How long has the new creamy version been in the making? It wasn't like just taking the old recipe and making it creamier, you know. I had to buy a new piece of equipment, which was pretty expensive because with the food processor -- you can only get the nuts so fine with that. But because now you've got more pulp in the matrix, your recipe doesn't hold together as well, so I really had to kind of start all over again with the recipe and, again, trial by error until I had that same balance I had achieved with the earlier chunky peanut butter. It's got all the same ingredients in it, we've just got different amounts in it now as a result.
It's going over well so far?
Yeah, I didn't think it would affect peanut butter sales. I mean, we've been selling the chunky style for 13 years and I didn't think this was really gonna unseat it. But it turns out our peanut butter sales overall have gone up, almost 100 percent, so we're selling not only more of the creamy peanut butter than I thought we ever would, we're selling more of the chunky as well. Overall, we're just selling a lot more peanut butter.
It's fun. It's just something a little bit different. You can go the Wedge, which has got those peanut butter processors, and make your own peanut butter right there, but it lacks the sweetness and the salt. Salt is such an important connector in this. You need that little hint of salt to balance the sweetness and I think we've achieved that. And again, we're talking about the simplest of foods here -- I mean it's five ingredients.
My old publisher, when we went to publish the cookbook, she said "Oh, we can't give them everything. Let's hold back the peanut butter and let's keep some of the magic or some of the allure or something." And I said, "Well fuck, I've never held back anything in my life. You really think I'm going to lose customers if I give them my peanut butter recipe? Absolutely not." I had to fight to get that thing in the book and, you know, people love that it's there. Most people aren't making peanut butter. They still buy it from me. I think they like the idea that it's there for them if they want it.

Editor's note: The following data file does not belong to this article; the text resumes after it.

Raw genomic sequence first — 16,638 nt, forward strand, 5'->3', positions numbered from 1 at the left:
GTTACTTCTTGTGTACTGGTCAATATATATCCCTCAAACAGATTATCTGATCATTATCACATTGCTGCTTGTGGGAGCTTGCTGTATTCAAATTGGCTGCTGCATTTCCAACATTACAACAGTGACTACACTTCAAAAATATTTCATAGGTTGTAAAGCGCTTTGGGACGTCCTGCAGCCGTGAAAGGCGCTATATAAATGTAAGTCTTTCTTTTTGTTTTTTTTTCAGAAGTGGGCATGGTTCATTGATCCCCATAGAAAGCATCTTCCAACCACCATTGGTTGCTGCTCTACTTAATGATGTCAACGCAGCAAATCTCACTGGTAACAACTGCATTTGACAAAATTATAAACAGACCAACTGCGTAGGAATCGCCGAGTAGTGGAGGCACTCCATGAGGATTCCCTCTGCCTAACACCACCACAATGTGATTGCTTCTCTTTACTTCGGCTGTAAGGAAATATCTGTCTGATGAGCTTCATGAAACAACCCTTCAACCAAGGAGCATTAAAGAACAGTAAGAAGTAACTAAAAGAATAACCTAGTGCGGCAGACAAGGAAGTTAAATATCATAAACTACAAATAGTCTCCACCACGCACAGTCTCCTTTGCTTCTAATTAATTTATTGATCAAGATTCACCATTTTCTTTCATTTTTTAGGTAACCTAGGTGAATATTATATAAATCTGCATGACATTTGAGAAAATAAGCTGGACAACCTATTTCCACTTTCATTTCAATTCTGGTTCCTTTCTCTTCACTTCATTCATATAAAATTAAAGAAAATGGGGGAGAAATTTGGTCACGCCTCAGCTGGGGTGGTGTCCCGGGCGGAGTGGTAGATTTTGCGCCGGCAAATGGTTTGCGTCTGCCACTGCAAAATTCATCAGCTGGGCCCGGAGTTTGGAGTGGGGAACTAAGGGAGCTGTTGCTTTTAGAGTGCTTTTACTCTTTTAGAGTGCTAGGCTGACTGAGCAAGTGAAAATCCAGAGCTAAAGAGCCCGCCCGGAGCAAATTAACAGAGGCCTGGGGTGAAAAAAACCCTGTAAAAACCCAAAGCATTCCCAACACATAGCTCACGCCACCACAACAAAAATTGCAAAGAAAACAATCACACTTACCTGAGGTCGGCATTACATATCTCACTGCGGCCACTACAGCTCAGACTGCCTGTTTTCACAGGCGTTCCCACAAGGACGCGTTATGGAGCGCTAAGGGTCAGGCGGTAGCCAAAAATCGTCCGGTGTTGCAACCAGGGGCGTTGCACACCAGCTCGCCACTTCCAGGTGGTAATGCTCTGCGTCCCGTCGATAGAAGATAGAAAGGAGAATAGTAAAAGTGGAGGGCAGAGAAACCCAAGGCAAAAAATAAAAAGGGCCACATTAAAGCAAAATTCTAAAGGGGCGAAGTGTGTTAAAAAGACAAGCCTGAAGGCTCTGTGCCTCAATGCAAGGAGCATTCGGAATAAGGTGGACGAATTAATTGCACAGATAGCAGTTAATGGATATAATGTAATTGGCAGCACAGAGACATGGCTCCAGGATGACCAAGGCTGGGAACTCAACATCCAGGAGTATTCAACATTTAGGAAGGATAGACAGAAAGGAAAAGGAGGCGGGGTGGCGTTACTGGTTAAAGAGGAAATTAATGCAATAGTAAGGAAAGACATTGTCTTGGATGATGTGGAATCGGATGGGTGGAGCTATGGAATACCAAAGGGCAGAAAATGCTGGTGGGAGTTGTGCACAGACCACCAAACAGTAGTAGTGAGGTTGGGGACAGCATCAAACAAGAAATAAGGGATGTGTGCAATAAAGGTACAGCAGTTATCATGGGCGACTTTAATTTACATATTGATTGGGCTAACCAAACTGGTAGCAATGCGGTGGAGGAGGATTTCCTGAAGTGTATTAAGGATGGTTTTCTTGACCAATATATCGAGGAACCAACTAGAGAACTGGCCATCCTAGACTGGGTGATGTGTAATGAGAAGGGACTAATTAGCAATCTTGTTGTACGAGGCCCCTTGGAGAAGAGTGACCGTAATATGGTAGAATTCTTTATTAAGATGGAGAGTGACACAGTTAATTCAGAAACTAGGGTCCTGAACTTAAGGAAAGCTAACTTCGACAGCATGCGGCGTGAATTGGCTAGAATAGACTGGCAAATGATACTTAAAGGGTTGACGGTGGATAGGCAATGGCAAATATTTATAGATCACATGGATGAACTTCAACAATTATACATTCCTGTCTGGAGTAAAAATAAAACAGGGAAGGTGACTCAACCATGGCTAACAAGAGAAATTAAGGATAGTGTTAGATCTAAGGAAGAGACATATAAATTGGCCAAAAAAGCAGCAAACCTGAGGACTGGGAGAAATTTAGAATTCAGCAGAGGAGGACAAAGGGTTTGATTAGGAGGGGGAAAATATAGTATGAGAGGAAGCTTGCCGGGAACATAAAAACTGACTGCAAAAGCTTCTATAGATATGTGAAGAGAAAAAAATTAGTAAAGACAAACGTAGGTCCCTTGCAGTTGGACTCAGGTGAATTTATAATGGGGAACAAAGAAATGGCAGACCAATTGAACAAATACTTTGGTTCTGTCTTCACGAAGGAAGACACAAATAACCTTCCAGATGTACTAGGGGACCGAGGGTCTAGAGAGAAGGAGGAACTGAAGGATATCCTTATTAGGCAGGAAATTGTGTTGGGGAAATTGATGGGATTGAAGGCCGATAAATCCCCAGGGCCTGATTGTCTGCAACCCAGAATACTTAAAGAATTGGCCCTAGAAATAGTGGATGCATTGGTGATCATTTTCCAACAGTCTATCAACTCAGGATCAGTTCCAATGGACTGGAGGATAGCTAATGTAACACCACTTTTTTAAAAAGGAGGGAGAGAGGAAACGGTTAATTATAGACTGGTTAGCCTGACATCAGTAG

It seems like if you add up all that goes into your peanut butter, it comes out to be more expensive than what you sell it for.
That's part of our problem. We've set a price for our peanut butter and that's what I'm going to sell it at. I don't change the menu very often. I don't change our retail things very often. A year ago, the cost of peanuts went up almost four times and my raw product... I start looking around for a different product. One thing is that when you're getting it out of the southern United States and lose that crop, now you're going to Texas, you're going to Mexico, you're going to California. So not only are just the raw ingredient costs going up, the shipping costs have come in to be a factor where before they didn't. We're charging a premium price right now and there was a long stretch of time where we were losing money on it, but I'm not going to change my prices. If I get lucky and prices go down, I'm going to keep my price where it is. That seems admirable.
Well, I'm not doing it to be admirable. I think I'm doing it because I'm not a very good businessman. [Laughs]
Do you have any other upcoming flavors?
I've been an Elvis fan and have posed as Elvis for television shows all over the country and have done anniversary shows for his birth and his death, so we put together this banana peanut butter for the Elvis estate. We're still waiting to hear back from that. That one is just a labor of love. I'm a real Elvis fan, and to do something we would approach their estate with would be pretty cool. I think we're going to start pushing it when the State Fair begins. I have not made a master batch of the banana peanut butter yet, so I don't think that we have it on the shelves yet.
This one was even harder... you introduce another ingredient to the peanut butter and it again throws everything off, so you've got to strike that balance between salty, sweet, and then bananas. You know, how much banana, and what type of banana product you use for it makes all the different in the world. You can't use real banana in there -- they turn black after a couple hours. I used dried bananas, and then I needed something with a little more banana flavor, so I made my own banana oil. Again, this is what I do. I do the recipe development and all of that. This is the stuff that makes me happy. These have been labors of love, I'll tell you that.